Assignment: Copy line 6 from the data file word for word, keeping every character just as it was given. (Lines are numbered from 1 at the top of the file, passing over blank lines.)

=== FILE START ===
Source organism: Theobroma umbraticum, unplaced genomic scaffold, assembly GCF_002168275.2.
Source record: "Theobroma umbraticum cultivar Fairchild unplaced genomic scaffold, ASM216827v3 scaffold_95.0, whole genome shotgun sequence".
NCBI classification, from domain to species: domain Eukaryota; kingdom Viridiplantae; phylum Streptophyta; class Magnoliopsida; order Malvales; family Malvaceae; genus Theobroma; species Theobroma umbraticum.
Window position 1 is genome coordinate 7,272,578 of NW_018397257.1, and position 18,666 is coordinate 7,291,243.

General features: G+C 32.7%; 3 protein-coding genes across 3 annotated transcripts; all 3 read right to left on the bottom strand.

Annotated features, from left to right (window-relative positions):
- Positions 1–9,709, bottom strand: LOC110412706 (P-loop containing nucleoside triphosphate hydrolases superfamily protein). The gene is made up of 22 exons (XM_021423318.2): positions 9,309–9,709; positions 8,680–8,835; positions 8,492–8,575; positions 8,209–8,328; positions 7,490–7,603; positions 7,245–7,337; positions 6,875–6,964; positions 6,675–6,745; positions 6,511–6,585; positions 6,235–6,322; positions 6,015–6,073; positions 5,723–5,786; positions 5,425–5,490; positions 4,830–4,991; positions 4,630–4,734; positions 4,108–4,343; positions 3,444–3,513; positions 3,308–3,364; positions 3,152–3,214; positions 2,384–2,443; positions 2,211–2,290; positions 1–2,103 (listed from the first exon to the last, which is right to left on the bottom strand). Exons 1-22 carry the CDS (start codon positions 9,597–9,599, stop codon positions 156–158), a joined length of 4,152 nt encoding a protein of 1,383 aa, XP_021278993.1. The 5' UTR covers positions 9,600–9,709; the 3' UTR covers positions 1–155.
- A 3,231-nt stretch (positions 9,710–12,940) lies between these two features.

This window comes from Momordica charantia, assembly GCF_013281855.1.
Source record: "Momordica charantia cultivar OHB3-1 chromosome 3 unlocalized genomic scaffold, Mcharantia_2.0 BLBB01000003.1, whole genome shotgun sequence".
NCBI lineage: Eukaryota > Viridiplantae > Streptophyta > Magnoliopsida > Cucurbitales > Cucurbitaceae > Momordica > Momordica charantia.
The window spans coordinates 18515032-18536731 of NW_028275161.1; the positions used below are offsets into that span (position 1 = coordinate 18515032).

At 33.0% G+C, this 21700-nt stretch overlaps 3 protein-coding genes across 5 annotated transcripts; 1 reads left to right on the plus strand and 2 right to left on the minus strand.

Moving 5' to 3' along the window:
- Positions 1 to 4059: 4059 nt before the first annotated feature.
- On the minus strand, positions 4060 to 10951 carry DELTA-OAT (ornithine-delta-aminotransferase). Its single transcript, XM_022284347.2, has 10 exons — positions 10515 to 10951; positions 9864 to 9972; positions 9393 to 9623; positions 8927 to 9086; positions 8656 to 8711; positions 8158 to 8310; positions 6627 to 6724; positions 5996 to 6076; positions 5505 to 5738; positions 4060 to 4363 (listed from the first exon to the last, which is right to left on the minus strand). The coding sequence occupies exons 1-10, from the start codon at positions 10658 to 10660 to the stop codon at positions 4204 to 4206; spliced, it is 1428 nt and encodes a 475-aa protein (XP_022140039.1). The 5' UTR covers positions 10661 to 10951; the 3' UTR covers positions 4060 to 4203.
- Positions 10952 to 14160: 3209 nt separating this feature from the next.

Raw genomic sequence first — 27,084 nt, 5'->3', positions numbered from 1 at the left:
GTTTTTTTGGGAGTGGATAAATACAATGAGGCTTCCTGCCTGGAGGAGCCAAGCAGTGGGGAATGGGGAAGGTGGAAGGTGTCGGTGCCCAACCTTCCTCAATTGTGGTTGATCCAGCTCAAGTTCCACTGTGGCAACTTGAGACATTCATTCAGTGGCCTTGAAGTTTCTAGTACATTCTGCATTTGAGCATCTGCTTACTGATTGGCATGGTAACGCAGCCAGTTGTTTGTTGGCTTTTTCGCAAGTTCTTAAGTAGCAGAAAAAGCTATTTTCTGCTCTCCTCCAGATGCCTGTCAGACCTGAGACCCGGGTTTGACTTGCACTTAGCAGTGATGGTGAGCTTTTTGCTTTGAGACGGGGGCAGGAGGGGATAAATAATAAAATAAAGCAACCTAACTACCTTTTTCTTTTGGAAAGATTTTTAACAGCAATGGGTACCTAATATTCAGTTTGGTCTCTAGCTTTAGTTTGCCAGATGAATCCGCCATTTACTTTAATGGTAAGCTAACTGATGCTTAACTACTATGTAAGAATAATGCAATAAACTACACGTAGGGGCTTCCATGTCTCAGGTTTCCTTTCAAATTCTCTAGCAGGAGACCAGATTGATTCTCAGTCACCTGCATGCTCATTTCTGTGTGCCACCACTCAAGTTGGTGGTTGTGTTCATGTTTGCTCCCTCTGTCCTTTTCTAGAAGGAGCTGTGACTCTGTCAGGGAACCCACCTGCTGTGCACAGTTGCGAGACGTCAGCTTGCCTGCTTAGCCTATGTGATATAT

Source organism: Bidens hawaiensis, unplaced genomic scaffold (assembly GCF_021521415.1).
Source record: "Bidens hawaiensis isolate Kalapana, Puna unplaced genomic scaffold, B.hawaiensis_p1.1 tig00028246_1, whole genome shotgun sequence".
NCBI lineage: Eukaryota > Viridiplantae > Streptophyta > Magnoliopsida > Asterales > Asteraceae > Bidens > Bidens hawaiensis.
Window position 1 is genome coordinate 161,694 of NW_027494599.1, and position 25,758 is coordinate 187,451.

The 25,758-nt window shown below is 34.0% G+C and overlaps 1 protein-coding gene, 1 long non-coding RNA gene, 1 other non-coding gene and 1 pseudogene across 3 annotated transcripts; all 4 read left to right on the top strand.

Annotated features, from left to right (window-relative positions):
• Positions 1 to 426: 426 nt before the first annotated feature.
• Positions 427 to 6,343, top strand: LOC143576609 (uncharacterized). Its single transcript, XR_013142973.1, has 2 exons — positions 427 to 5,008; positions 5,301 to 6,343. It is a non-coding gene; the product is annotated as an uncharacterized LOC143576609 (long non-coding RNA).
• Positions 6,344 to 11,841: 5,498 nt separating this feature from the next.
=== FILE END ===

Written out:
Annotated features, from left to right (window-relative positions):